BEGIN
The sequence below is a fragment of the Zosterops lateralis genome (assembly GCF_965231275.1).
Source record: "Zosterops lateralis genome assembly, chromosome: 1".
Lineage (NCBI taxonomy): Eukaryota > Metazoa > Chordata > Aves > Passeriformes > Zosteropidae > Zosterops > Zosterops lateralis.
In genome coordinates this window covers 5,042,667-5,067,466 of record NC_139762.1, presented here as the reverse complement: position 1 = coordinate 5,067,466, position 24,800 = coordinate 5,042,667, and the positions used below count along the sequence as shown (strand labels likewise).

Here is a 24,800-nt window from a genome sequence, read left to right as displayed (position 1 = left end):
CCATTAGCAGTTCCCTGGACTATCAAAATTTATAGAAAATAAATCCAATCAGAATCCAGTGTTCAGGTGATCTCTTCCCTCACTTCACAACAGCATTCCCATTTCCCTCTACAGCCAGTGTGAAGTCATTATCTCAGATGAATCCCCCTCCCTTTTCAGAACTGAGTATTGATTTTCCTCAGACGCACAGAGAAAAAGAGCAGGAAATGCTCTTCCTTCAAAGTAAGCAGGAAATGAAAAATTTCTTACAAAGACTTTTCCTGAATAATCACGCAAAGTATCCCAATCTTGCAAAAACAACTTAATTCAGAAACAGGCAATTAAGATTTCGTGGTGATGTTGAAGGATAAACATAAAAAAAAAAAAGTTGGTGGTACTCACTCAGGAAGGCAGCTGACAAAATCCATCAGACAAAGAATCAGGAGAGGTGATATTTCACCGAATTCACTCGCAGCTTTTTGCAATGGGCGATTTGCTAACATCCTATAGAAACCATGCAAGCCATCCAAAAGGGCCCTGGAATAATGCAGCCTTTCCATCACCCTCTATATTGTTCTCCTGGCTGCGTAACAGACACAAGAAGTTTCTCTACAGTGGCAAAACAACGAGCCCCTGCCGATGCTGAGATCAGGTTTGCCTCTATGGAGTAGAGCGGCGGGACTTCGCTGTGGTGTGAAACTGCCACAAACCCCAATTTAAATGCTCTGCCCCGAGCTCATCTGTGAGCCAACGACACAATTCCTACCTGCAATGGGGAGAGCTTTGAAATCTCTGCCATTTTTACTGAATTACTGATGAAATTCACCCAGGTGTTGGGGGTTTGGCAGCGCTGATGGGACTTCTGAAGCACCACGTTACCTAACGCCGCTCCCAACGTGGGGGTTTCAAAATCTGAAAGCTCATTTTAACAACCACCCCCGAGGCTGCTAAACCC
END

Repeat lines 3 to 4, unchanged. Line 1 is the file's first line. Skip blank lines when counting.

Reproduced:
Lineage (NCBI taxonomy): Eukaryota > Metazoa > Chordata > Aves > Passeriformes > Zosteropidae > Zosterops > Zosterops lateralis.
In genome coordinates this window covers 5,042,667-5,067,466 of record NC_139762.1, presented here as the reverse complement: position 1 = coordinate 5,067,466, position 24,800 = coordinate 5,042,667, and the positions used below count along the sequence as shown (strand labels likewise).